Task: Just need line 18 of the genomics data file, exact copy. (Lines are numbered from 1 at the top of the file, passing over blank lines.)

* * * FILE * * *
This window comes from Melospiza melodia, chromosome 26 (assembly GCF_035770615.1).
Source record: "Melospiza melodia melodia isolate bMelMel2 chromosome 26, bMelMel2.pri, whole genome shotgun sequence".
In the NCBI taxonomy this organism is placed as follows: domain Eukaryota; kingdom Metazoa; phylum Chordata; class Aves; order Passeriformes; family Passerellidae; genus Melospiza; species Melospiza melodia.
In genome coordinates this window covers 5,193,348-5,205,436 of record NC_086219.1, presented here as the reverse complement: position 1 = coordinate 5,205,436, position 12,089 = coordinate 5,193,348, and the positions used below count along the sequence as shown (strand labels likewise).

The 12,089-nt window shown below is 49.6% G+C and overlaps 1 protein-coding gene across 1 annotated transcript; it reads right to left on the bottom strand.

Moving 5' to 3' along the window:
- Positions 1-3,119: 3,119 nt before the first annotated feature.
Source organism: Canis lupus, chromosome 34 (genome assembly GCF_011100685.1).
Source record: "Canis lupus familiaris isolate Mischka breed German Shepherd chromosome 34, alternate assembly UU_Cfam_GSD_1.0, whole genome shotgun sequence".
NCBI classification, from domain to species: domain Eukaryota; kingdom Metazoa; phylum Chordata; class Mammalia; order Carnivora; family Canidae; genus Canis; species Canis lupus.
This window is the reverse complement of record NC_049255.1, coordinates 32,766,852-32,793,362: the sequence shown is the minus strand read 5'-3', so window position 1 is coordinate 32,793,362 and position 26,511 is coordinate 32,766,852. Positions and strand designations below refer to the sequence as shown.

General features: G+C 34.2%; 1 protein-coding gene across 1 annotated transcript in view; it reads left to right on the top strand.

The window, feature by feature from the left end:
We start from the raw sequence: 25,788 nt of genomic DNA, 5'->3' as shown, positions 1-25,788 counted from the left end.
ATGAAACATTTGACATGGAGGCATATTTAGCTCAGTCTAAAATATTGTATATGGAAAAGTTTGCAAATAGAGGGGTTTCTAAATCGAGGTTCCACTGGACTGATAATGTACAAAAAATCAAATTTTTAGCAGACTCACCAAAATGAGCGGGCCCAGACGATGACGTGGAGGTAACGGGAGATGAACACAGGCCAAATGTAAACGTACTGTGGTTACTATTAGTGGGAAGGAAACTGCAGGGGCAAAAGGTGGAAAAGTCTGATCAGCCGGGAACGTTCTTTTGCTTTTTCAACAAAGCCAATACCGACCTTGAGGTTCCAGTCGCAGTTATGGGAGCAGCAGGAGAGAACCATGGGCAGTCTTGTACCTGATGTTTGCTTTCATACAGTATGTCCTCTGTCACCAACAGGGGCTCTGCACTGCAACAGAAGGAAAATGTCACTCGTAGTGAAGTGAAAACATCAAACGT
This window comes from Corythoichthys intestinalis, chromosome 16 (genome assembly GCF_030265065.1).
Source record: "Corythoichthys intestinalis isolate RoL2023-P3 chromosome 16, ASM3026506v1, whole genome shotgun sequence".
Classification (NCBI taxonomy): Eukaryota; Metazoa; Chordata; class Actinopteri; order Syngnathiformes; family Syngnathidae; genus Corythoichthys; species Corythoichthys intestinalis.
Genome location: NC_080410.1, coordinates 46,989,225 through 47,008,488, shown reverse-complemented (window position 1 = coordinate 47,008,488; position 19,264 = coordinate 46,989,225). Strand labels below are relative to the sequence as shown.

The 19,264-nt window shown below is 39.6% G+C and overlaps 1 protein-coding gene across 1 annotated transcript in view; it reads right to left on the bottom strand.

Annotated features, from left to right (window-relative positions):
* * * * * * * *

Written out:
Classification (NCBI taxonomy): Eukaryota; Metazoa; Chordata; class Actinopteri; order Syngnathiformes; family Syngnathidae; genus Corythoichthys; species Corythoichthys intestinalis.